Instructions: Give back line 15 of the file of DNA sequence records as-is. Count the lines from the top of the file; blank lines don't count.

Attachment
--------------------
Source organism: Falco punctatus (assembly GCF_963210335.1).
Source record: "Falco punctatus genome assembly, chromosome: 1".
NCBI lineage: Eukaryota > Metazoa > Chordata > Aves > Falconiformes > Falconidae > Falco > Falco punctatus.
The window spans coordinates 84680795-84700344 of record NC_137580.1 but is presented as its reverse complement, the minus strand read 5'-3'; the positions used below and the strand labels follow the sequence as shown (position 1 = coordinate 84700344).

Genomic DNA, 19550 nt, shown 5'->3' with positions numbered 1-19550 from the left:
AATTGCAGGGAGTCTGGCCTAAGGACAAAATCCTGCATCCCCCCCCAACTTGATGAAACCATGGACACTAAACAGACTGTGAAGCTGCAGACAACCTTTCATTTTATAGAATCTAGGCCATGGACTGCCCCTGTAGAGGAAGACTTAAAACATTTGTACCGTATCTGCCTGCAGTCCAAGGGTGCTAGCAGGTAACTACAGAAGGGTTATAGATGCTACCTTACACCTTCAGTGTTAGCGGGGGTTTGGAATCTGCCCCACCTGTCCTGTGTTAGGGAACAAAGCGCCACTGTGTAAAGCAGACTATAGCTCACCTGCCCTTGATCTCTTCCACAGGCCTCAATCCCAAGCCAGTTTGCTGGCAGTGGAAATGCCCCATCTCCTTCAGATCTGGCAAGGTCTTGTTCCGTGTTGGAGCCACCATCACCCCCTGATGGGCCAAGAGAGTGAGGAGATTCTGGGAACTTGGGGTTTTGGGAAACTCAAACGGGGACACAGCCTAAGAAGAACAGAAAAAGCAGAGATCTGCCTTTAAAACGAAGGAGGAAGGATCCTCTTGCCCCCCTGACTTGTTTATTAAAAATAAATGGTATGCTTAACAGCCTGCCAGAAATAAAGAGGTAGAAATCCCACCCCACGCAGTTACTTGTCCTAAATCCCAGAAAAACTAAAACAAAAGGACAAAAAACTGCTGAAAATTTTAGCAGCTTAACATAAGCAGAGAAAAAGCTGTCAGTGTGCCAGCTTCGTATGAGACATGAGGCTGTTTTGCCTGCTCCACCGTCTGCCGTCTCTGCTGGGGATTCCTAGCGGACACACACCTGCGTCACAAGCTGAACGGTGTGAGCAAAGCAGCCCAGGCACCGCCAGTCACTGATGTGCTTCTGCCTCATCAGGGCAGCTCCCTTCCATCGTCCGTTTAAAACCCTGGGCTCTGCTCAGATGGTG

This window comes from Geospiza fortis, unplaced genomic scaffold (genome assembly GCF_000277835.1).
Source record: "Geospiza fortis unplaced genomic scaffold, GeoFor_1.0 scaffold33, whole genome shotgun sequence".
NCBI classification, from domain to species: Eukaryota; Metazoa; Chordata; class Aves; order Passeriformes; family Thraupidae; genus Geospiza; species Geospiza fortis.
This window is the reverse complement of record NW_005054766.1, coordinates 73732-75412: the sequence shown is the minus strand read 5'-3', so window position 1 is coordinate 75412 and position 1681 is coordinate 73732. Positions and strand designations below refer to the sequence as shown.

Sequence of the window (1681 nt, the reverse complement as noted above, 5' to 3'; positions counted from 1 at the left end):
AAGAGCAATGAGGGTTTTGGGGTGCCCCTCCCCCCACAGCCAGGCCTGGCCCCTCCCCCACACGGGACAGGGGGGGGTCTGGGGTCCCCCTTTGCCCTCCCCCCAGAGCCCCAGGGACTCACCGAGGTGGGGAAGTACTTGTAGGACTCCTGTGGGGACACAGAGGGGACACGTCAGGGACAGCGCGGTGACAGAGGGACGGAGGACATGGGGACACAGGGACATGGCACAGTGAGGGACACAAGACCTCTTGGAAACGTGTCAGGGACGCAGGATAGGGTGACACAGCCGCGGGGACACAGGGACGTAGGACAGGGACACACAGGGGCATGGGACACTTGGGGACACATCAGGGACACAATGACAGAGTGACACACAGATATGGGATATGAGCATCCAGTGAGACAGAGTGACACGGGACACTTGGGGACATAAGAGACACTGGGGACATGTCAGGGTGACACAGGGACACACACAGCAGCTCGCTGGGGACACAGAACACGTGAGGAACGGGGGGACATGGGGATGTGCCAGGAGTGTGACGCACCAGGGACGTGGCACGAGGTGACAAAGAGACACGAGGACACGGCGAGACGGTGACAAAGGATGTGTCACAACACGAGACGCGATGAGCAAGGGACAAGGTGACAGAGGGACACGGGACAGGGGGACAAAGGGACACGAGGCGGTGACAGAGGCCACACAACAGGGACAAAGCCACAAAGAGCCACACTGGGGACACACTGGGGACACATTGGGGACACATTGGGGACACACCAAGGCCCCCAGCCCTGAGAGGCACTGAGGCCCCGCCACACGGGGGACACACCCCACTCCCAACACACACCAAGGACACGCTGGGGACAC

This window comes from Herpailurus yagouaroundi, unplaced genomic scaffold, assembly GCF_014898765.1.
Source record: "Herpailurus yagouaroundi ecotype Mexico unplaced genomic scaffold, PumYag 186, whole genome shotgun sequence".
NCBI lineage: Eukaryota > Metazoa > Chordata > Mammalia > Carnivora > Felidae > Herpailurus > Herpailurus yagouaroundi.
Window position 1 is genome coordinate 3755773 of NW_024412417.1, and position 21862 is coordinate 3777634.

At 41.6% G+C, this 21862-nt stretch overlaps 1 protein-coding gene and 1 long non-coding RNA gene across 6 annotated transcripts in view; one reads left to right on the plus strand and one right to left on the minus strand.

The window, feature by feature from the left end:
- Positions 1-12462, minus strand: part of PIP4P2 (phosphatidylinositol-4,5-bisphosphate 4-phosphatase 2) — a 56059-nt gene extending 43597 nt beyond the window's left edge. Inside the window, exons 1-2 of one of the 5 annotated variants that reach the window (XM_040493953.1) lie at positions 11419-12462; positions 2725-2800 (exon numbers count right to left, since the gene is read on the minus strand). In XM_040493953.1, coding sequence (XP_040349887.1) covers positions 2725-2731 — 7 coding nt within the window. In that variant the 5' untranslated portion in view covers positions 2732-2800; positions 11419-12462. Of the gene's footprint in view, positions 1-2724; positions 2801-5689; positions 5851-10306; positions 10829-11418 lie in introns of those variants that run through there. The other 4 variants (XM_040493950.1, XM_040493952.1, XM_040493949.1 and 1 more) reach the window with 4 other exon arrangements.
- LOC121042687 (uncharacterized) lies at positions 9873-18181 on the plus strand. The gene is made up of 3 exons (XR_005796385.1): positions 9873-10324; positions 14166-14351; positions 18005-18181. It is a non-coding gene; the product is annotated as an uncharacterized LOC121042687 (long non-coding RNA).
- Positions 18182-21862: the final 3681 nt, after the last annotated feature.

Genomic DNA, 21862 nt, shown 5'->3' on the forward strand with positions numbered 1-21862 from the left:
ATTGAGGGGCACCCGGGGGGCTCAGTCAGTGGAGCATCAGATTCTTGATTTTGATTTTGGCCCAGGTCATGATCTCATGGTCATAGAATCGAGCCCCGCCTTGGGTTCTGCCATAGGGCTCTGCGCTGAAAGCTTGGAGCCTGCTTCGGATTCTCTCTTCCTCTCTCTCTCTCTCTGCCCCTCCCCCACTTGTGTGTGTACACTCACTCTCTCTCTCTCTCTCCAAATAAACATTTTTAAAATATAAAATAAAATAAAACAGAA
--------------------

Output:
NCBI lineage: Eukaryota > Metazoa > Chordata > Mammalia > Carnivora > Felidae > Herpailurus > Herpailurus yagouaroundi.